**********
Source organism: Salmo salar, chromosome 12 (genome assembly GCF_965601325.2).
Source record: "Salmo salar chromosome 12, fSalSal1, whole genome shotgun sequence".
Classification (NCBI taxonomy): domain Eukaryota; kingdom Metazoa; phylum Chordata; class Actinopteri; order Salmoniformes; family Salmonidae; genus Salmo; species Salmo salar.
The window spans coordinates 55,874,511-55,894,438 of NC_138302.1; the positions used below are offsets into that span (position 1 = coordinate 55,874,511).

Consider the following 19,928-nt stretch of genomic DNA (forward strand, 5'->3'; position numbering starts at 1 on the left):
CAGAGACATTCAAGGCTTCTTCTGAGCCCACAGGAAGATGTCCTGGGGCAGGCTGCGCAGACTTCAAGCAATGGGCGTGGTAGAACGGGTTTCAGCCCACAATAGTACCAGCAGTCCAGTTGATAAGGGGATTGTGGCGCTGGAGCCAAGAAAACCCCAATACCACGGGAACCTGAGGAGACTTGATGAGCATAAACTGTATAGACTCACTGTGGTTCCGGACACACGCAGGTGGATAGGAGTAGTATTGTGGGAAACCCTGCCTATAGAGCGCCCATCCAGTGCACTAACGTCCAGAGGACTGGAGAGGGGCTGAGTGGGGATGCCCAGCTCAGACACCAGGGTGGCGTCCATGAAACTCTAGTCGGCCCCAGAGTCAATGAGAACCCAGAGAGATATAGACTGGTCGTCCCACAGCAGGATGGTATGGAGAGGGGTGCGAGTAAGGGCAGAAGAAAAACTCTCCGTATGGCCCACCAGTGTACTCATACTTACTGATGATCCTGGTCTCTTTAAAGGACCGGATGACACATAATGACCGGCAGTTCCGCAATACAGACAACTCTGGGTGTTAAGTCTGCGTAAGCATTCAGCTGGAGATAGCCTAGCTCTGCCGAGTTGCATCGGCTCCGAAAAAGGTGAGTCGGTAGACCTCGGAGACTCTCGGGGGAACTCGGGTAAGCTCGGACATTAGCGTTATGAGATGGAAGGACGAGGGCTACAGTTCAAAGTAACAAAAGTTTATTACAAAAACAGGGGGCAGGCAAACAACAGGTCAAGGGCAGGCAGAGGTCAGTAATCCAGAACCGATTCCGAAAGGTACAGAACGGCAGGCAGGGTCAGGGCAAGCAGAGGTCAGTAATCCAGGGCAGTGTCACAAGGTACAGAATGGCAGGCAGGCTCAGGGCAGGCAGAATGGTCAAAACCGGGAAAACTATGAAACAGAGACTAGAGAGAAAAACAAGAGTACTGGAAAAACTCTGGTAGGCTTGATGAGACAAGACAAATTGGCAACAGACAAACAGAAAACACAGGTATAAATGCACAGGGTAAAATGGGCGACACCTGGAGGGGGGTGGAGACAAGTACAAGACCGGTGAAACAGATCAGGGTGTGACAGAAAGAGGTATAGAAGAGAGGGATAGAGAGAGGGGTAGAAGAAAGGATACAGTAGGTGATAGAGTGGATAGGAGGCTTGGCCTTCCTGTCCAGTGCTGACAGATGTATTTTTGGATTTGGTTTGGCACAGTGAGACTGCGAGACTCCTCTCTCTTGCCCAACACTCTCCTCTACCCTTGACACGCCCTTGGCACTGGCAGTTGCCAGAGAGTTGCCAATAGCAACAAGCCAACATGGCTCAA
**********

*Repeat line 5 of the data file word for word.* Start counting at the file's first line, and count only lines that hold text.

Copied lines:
Consider the following 19,928-nt stretch of genomic DNA (forward strand, 5'->3'; position numbering starts at 1 on the left):